What if Triumph was presented with the spectator unshuffling the cards? Imagine hopelessly mixing the cards up and down, then simply handing the deck to your participant. They place the deck behind their back and turn groups of cards up and down, stopping whenever they want. They bring the deck back out, the cards are spread on the table, and they are all now face up, except the card they named before the trick started. The participant somehow defied all odds in unshuffling the deck—something that is in fact possible, but utterly unbelievable.

This approach is a reminder that not all magic has to highlight the magician's mystical powers, but rather the true magic is often in the audience doing, seeing, feeling and experiencing something rare and incredible. In these moments, I am not a magician in the traditional sense; I am a mere catalyst sparking remarkable and extraordinary experiences within the audience. They create the impact.

While this approach is not new and can be seen in many classic effects, it would be worth applying the idea to effects that aren't typically "participant-induced." By transferring the wonder from your hands into others' hands, I think you'll find them talking more about extraordinary possibilities, and how they play a role in it.

Sunday, March 8, 2009

Marketing 101

What does Marketing have to do with magic? A lot, as it turns out. We are ALL marketers in many levels of our lives. In magic, marketing is more than hiring a booking agent. Marketing means having an acute understanding of our very essence. And the classic "Four Ps of Marketing" are a good starting point to help us gain focus.

This is what you're selling. Duh! But think about it...what ARE you selling? What is your product, your brand? Why your product over someone else's? How do you ensure consistent quality? What need are you filling? For more about this, see my earlier post, The Napkin Approach.

What are you worth? What value do you provide (value in the sense of meaning and importance)? If you charge lower than others, is this a smart thing, or does it diminish your perceived value? If you're priced higher than average, why? What is it that you bring to the table? Utimately, does your price do justice to your brand? (Study other brands like Hyundai or Rolex to see how price works into their branding strategies.)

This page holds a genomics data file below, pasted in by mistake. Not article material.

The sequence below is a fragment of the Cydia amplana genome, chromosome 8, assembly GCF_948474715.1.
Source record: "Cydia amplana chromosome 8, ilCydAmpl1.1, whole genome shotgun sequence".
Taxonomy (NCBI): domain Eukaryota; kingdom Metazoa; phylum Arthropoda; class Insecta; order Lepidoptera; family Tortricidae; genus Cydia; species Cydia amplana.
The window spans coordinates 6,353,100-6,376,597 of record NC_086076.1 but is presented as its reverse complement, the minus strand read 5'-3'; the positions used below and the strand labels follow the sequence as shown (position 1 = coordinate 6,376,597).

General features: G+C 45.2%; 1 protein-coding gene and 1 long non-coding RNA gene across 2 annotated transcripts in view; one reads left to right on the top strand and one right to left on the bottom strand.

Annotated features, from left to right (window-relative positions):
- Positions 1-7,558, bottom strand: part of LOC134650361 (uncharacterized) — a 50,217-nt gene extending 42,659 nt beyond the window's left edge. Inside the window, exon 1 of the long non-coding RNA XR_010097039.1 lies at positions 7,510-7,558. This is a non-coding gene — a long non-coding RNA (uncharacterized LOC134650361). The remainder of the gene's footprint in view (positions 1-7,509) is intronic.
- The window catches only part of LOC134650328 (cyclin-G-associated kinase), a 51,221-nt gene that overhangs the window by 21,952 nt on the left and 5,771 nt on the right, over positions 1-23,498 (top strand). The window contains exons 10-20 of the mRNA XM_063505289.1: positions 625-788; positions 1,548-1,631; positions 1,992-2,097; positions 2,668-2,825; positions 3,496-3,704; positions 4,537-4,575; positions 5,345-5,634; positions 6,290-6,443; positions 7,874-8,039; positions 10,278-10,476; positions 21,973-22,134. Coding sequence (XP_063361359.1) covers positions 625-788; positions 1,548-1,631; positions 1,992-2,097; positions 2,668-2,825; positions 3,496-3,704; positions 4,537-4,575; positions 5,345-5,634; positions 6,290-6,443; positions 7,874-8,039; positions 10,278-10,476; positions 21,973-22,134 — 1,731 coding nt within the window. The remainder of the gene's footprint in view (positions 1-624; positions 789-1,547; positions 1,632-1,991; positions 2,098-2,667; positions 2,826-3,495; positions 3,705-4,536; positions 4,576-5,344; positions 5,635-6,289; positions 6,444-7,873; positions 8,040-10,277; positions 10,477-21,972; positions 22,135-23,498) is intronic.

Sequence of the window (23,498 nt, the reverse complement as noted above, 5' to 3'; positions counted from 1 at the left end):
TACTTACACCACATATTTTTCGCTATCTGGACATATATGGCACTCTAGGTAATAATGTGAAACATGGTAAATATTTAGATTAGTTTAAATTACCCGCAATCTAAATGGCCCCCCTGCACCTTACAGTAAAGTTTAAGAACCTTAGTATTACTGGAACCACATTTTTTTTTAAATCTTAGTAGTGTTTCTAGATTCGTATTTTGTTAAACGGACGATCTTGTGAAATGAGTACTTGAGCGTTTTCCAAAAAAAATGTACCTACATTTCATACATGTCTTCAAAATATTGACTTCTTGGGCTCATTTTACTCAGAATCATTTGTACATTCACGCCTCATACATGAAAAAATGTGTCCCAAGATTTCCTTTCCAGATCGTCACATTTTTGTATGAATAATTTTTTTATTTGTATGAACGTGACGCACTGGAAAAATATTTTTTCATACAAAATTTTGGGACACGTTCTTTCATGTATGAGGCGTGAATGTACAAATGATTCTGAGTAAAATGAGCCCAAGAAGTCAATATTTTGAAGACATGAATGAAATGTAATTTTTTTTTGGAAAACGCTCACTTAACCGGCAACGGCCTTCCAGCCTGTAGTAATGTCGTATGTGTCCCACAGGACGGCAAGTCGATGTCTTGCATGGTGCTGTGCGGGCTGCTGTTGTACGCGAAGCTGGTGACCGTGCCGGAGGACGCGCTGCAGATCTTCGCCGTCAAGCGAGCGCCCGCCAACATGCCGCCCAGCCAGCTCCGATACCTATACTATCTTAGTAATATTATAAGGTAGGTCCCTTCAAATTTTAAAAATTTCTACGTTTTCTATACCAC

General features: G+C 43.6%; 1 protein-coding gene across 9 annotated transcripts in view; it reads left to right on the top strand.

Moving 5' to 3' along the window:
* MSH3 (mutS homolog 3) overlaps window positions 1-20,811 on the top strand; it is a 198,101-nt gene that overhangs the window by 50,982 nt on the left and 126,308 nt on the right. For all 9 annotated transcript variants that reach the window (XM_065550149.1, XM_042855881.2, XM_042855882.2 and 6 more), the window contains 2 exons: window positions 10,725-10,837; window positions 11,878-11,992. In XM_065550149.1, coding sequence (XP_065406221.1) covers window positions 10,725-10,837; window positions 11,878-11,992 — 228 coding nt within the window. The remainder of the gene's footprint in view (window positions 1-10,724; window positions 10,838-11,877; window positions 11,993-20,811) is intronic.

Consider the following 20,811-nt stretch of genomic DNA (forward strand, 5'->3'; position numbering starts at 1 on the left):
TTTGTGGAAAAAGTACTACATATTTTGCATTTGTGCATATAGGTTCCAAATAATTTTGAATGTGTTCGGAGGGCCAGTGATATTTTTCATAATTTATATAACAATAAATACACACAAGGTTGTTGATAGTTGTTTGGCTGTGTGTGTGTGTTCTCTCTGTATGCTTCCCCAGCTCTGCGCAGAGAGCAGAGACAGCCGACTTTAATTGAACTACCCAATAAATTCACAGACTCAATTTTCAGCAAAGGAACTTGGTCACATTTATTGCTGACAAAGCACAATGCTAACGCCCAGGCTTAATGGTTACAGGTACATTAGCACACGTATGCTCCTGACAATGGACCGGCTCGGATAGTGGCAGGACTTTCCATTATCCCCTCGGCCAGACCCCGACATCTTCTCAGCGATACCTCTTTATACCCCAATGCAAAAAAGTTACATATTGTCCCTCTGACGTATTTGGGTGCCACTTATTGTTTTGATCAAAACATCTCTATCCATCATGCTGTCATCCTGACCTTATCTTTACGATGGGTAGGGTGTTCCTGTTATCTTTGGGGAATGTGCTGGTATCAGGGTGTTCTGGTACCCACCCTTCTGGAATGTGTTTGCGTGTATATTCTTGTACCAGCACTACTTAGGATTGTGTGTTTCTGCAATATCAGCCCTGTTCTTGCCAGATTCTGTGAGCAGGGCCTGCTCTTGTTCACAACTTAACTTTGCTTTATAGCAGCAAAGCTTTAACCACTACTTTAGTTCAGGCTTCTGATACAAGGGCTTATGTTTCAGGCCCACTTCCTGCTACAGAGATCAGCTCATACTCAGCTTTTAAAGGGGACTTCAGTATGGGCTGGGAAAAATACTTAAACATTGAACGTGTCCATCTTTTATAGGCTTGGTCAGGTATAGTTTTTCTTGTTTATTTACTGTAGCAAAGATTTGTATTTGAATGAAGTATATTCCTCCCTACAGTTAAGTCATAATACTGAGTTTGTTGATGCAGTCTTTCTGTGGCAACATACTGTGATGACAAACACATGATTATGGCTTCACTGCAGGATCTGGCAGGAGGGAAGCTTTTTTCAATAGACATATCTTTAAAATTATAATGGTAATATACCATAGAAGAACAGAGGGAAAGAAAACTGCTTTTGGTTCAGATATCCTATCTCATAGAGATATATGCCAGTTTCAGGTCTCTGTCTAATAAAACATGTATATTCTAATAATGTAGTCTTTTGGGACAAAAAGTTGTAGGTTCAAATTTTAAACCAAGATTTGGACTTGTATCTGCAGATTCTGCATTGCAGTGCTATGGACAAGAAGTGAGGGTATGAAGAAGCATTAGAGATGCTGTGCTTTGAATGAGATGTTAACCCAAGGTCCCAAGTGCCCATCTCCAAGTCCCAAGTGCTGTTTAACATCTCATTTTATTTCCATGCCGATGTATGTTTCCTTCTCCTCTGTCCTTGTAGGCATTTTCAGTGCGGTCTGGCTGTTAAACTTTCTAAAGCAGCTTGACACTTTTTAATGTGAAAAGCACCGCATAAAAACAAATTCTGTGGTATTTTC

Place typically refers to how the product moves from the factory to the shelf. And are you on the right "shelf?" What does it look like when your perform? What's the ambiance, the vibe? Is it dark and mysterious, or loud and boisterous? Would you do a kid's show, a Renaissance fair, a cabaret act, or a stage show? Why? Ultimately, is the place consistent with your brand?

Who wants your brand? What are people saying about you? How are you targeting them? How are you delivering the promise of your brand? What are new trends? How are you tapping into people's interests? Do you focus more on reach (number of people) or frequency (the times of exposure)? Does you promotion adequately reflect the promise of your brand? And how are you ultimately delivering on your promise?

Sunday, March 1, 2009

March of Progress

What an exciting month of magic March is turning out to be...

Magic Magazine
March marks my debut in Magic Magazine. My effect, "Intro-Verted," is published in Joshua Jay's "Talk About Tricks," column. Magicians get to learn the trick step by step and read a brief interview with Josh and I.

The Notebook
Will Houstoun's, The Notebook, just arrived. In this superb book that sheds light on 81 card tricks performed in the latter half of the 18th century by some of the greatest magicians of the age. I had the pleasure of meeting Will during my recent trip to London, where he showed me around the legendary Magic Circle and the library where he did his research for the book.

True Astonishment
I just received Paul Harris' long anticipated 9-DVD True Astonishment project. Paul's a hero, and I'm honored to have my effect "Color Blind" (Brainstorm DVDs) included on the set (as an intro to Caleb Wiles' "Reswindled"). Very cool!

TFD Convention
I'm looking forward to sessioning with some of the best minds in card magic at The False Deal Convention in Oklahoma City, March 26-28. I had the pleasure of lecturing at last year's convention in Dallas.

Team Magic
I'm leading a team for philanthropic support at the YMCA, and we're calling ourselves, "Team Magic." We're using magic to inspire our team and make impact in the community.